The U.S. has spent more on Afghan reconstruction in real dollars than it did rebuilding Europe under the Marshall Plan after World War II, Sopko has said -- with much different results. The modest gains in Afghan living standards that have resulted from all that spending could easily plummet amid a deteriorating security situation and endemic corruption, he says.
"We could lose it all and all the investment for the last 15 years if we don't get it right as we go forward," Sopko told NBC News recently.
On the military side, the Taliban controls more of Afghanistan than it has at any time since the start of the war in 2001, American officials acknowledge.
In another recent report, Sopko found that after $3 billion in U.S. spending on Afghan roads, 95 percent of the sections his auditors inspected were damaged or destroyed, and 85 percent were maintained poorly or not at all.
In the Herat schools, Sopko says his auditors found a substantial disconnect between the number of students and teachers paid for on the books, and the number who actually attended. Each student or teacher on the rolls is funded by the Afghan government, which in turn is funded by international donors, the largest of which is the U.S.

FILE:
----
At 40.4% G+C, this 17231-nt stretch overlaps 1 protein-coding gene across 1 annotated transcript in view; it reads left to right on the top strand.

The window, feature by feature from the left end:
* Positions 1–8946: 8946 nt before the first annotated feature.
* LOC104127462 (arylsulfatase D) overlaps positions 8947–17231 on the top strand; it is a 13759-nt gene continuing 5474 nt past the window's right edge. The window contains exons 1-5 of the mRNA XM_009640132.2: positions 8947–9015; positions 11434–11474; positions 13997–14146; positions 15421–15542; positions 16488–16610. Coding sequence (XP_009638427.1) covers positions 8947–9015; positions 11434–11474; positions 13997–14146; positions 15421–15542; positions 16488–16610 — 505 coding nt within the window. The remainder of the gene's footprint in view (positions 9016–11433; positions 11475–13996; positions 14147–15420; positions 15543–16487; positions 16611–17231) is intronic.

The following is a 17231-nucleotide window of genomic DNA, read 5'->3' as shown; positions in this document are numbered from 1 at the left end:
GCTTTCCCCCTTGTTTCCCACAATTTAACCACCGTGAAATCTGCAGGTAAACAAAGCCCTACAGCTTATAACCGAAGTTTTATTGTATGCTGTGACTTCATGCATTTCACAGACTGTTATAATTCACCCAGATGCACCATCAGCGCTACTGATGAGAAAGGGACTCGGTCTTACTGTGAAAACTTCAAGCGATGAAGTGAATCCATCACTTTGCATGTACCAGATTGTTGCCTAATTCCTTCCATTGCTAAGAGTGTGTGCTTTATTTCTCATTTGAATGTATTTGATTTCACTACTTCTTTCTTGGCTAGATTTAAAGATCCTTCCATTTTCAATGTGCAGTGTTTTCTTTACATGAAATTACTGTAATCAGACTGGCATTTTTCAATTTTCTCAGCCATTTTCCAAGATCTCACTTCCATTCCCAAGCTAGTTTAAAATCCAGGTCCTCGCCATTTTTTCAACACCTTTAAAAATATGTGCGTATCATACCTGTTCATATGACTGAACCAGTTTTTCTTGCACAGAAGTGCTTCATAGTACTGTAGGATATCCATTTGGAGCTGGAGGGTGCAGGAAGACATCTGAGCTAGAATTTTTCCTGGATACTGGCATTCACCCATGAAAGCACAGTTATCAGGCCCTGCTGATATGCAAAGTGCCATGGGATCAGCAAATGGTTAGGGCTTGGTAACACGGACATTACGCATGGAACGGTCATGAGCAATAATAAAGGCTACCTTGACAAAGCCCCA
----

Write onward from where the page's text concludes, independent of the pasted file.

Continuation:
While officials reported an average enrollment of 2,639 students at each of the 25 schools in Herat province, an average of 561 students were observed at each school, or 23 percent of the reported numbers.
"Our observations from these site visits indicated that there may be problems with student and teacher absenteeism at many of the schools we visited in Herat that warrant further investigation by the Afghan government," Sopko wrote. "We also observed that several schools we visited in Herat lack ... electricity and clean water, and have structural deficiencies that are affecting the delivery of education."
At another school in Herat City, a school official noted that 1,287 students attended the school on a normal day.